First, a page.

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The mayor of Lauderhill, which is hosting two T20s between West Indies and New Zealand, is a cricket fan. Who better as an evangelist for the game in America?
Peter Della Penna
July 1, 2012
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In the lead-up to this weekend's pair of T20 matches in Florida between West Indies and New Zealand, many players and administrators talked excitedly about the opportunity to bring cricket to an American audience who might have never seen it before. Others dismissed the notion of bringing the game to an "American" audience as more fiction than reality because the majority of the crowd at the Central Broward Regional Park is expected to be predominantly Jamaican, Guyanese and Trinidadian expats from South Florida.
Those who think that the games are only being played in Florida to satisfy the expats might be surprised to find out that perhaps the biggest advocate for international cricket in the USA is a middle-aged man from Michigan with Jewish heritage, who not only watches but actively plays cricket in and around Lauderhill.
"In this area, to be white and Jewish and playing cricket is not the most common thing you'll find in the world," says Richard J Kaplan, the mayor of Lauderhill. "When you're involved in a city, one of the things you want to do is provide those services, those events, those amenities, that the people you represent want. This city has a large contingent of people from the Caribbean and they love the sport of cricket. I've been supporting it. I've been out there not only talking about it but actually playing the game, enjoying the game, and I think people have appreciated that I've stuck my neck out there for them."
Anyone who looks around Kaplan's office at Lauderhill City Hall will recognise that his words are not grandstanding political bluster. The walls are adorned with cricket paraphernalia, including framed pictures of players and teams, cricket bats and balls, as well as a banner from the Lima Cricket & Football Club in Peru, and an action shot of Kaplan at the crease in a textbook follow-through pose that appeared on the front page of an area newspaper back in 2003.
It's been a long time coming, but Kaplan, 56, is happy that this weekend will be an opportunity to show residents that county officials were right to build a dedicated cricket stadium capable of hosting big-time international matches.
"This event has to prove that cricket can be viable," he said. "You have to show them that economically it's viable, and I believe we've done it - that there is a draw, people will buy tickets to come to the game and that it will boost their fan support and ultimately the bottom line of continuing to develop the sport. If you can show that, why wouldn't you want to do it again?"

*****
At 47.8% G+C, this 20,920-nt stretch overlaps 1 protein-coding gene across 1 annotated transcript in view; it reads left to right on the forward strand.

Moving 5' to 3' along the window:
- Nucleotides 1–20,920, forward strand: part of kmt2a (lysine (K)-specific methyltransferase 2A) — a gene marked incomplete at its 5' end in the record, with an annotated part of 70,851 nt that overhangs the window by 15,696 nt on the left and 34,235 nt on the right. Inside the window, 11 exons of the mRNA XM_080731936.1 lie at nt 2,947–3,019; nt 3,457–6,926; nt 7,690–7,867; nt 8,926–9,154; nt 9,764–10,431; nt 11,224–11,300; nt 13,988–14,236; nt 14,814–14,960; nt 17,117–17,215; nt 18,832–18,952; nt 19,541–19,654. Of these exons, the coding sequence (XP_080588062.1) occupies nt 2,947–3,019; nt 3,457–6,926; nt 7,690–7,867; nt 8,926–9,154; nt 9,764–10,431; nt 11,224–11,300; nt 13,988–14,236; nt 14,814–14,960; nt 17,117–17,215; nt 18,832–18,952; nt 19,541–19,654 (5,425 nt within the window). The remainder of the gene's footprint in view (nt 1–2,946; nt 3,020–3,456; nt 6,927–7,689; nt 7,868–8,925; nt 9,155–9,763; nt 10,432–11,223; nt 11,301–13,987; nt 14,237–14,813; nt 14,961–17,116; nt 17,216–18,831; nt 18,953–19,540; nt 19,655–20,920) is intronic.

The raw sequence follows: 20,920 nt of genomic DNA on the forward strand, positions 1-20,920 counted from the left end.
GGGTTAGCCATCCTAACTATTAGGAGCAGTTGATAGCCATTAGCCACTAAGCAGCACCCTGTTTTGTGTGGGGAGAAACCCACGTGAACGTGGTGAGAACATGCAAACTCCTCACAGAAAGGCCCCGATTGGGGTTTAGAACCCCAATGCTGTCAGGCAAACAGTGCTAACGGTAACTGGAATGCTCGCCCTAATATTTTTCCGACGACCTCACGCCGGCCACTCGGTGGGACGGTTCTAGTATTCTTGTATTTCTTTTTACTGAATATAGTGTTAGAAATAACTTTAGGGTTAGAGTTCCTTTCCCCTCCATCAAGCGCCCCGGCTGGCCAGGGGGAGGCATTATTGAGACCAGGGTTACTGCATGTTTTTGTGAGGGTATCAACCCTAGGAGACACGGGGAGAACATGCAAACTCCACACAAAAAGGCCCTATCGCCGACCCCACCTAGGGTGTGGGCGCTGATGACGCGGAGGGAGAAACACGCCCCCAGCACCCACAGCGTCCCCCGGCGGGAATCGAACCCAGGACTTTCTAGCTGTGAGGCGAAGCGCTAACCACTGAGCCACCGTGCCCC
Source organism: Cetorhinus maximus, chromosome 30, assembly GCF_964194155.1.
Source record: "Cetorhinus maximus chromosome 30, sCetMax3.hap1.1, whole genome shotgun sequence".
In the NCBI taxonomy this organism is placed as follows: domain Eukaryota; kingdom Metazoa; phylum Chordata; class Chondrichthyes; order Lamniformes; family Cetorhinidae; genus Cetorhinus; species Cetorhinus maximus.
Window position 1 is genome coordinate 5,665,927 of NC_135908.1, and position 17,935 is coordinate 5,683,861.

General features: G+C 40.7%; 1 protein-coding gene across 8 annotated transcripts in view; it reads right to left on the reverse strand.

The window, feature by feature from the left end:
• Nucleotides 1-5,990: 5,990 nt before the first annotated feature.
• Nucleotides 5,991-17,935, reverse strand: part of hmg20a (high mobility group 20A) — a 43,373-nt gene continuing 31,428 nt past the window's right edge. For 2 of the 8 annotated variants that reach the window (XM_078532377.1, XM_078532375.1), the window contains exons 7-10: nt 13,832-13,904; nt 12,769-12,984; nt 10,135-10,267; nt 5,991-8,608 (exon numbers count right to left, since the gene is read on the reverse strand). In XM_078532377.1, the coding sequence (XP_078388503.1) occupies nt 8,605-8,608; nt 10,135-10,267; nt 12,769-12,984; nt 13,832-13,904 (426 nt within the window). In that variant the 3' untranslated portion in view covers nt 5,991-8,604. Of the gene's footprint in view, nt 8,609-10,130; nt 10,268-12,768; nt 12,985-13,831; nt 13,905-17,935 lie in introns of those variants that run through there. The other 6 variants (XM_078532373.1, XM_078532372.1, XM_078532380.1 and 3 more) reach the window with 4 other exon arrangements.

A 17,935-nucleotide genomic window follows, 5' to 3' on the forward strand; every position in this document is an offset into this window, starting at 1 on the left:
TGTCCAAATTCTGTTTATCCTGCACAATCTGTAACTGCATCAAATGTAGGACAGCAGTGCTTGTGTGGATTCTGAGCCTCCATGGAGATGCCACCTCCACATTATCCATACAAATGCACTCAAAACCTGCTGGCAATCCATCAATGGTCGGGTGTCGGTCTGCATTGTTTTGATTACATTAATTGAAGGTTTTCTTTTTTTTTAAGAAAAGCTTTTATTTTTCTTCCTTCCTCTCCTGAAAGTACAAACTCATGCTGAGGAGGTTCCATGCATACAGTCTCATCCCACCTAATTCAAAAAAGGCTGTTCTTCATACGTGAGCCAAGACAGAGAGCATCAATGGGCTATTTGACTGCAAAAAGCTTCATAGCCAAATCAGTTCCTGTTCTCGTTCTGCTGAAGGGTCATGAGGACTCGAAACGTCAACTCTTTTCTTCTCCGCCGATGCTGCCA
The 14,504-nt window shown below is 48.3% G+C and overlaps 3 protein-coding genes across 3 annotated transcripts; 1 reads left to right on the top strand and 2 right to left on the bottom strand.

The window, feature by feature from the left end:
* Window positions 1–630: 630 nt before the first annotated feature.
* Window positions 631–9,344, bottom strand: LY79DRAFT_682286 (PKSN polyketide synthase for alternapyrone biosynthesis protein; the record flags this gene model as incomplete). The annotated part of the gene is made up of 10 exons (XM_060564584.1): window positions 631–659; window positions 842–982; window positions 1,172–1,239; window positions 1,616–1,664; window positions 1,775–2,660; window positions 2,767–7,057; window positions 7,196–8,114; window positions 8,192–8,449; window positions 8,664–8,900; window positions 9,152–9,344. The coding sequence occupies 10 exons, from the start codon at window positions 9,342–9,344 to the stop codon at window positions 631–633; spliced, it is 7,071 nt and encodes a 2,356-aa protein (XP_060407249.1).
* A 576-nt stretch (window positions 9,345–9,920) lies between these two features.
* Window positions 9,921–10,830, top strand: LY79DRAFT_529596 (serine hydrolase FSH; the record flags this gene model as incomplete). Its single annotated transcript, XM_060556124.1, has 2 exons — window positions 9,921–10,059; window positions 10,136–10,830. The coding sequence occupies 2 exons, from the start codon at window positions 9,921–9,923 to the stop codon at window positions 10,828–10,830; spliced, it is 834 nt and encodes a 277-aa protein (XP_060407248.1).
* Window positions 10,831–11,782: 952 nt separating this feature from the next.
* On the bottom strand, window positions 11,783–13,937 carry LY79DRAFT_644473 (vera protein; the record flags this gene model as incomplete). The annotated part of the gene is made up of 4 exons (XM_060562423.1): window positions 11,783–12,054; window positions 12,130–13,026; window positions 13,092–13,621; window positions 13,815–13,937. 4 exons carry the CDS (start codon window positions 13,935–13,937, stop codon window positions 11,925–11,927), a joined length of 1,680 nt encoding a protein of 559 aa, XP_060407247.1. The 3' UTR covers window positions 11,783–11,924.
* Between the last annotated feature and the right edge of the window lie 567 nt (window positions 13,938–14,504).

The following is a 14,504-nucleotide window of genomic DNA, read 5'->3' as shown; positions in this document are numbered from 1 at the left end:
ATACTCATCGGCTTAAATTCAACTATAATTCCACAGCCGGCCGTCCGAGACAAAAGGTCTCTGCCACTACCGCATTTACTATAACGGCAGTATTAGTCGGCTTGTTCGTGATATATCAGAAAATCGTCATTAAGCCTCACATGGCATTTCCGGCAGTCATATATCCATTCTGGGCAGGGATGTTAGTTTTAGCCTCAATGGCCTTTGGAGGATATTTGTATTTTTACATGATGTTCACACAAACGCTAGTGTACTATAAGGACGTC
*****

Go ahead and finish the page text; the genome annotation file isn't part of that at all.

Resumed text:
Areas in South Florida like Fort Lauderdale and West Palm Beach have been hit hard economically in recent years, especially with the collapse of the housing market since 2008. Kaplan says an event like this is very important because in addition to all the interest from residents in the area, it is estimated that over 5000 people have travelled in from out of town for the matches, providing a big boost to the South Florida economy through tourism.
"Our Convention & Visitors Bureau wouldn't be doing this if they didn't feel it would have a major impact to the community," Kaplan said. "It wouldn't be what we would achieve through a Super Bowl, but it will still be one of the larger impacts this county could potentially have."
|"I will find out more about this game by reading foreign press coverage than I will from my own local paper where the game is at. I'm a little disappointed about it" Kaplan on the lack of enthusiasm for the T20s in the local media|
While New York, Philadelphia and Los Angeles have historical ties to cricket that go back further, Lauderhill's association with the game has really only developed in the last decade or so. Kaplan says he first noticed cricket while driving down Florida's Turnpike in 1999, a year after he became mayor. It took a few more years for him to develop an interest in the game.
"A local gentleman was interested in us creating a sister city with Chaguanas, Trinidad. We had an event that we developed, called United Fest, which was a big Caribbean festival here in the city, and they wanted us to do a sister city and get more involved in expanding cricket. I was very happy to go down to Trinidad with a contingent from the city. I didn't know anything about cricket."
Before he left for Trinidad, Kaplan says he printed some explanation sheets to get better acquainted with the game, but what really propelled his interest on that trip in 2002 was attending the second Test between India and West Indies in Port-of-Spain.